When I started my career in 2000 as a registered dietitian, I was the prototypical new practitioner. I followed all the rules. Diet recommendations were driven by protocols, precise mathematical calculations, and solid scientific research. Perfection was the objective, and there was little that could be left to common sense.
As a consultant for a number of long-term care facilities, my job was to ensure that residents were offered diets that not only supported their health, but hopefully improved it. But chronic medical conditions often made that challenging, as many illnesses required dietary restrictions.
I remember one resident in particular. She was undergoing dialysis treatment and wasn’t eating well. After carefully studying her lab values and assessing her nutritional status, I constructed what I thought to be the perfect diet.
It outlined a laundry list of forbidden foods. If it was high in potassium, forget it. High in phosphorus? No way. I can’t even remember how many restrictions there were, but I’m fairly certain it sounded something like Ralphie’s letter to Santa: I want an official Red Ryder, carbine action, two-hundred shot range model air rifle (with a compass in the stock)!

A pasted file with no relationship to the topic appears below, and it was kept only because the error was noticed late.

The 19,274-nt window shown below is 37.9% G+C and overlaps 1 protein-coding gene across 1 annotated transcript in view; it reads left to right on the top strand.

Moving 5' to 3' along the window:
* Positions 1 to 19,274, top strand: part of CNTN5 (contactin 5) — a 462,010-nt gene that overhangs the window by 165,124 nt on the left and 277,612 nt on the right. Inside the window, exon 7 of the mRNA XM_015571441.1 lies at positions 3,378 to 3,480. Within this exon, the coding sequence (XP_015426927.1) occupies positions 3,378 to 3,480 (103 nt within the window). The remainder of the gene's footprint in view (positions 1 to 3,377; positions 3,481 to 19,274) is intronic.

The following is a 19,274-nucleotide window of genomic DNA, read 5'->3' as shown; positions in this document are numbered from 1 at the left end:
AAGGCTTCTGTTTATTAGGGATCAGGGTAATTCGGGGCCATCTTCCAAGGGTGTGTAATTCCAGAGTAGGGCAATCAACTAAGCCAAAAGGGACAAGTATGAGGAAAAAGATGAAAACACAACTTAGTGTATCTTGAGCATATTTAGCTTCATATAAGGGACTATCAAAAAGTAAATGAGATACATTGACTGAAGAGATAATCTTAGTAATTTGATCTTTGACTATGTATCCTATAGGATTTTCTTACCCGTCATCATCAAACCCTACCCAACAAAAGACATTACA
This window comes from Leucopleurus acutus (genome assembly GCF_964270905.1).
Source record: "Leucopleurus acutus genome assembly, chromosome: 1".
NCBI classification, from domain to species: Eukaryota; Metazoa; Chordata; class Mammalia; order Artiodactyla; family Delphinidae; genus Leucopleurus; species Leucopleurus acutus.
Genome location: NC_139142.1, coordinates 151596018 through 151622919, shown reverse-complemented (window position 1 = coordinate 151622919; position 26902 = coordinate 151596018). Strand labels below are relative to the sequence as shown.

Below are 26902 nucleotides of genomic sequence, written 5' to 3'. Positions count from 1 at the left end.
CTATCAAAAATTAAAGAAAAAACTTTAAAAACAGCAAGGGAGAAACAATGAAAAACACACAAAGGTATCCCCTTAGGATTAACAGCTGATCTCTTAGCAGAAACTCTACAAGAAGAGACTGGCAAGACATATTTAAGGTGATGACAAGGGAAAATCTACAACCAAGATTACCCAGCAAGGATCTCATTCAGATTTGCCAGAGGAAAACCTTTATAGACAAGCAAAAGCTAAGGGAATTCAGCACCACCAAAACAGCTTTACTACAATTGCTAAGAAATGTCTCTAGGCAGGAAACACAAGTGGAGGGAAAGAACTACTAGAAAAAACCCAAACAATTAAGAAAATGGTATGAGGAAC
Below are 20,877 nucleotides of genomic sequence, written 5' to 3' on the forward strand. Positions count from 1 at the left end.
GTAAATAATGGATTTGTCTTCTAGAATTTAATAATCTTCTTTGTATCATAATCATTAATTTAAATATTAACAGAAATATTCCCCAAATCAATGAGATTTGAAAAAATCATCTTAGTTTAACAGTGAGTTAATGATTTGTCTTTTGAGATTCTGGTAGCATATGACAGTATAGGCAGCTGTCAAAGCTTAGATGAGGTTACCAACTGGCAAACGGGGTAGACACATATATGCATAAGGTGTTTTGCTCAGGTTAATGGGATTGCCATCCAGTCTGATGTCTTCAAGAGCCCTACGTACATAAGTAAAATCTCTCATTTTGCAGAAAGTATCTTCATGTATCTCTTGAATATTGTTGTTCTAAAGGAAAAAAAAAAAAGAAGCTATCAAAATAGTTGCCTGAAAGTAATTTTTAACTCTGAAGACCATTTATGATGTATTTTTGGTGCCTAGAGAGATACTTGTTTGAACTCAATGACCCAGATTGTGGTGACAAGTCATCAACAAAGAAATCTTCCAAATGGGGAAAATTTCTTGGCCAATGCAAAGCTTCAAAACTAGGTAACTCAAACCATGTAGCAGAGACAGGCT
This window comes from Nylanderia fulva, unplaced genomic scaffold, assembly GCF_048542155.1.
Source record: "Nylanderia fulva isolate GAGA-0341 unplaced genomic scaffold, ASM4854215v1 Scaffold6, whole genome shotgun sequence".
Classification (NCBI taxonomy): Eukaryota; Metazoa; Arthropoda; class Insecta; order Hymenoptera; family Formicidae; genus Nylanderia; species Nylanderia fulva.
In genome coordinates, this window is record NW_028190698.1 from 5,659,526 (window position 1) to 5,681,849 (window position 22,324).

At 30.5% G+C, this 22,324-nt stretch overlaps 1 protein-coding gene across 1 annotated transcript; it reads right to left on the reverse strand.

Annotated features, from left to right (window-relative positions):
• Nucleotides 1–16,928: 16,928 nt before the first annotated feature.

I confidently faxed over my my recommendation to the physician, satisfied that I had just executed the most evidence-based recommendation possible. It was perfect! Of course it would be approved. I’d thought of everything.
But I was crushed when the fax was returned with these words:
“What’s left sawdust?”
Those words, in barely legible handwriting across the top of the faxed form, felt like a punch in the face. It made my heart sink to think the perfect diet had not been approved.
But I then realized that physician knew something that I hadn’t quite figured out yet: Good medical care is not about some know-it-all provider dictating how we get to live our life. Good medical care considers our quality of life as much as it does treating what ails us. It’s a balance that the healthcare industry struggles constantly to achieve.Good care understands that what's right isn't always perfect, and what's perfect isn't always right. Click To Tweet
Likewise, good care understands that what’s right isn’t always perfect, and what’s perfect isn’t always right.
In this case, my perfect diet wasn’t right for this patient because it robbed her of the joys that come with eating.
Now, every time I see sawdust I’m reminded that perfection isn’t real; it’s an illusion.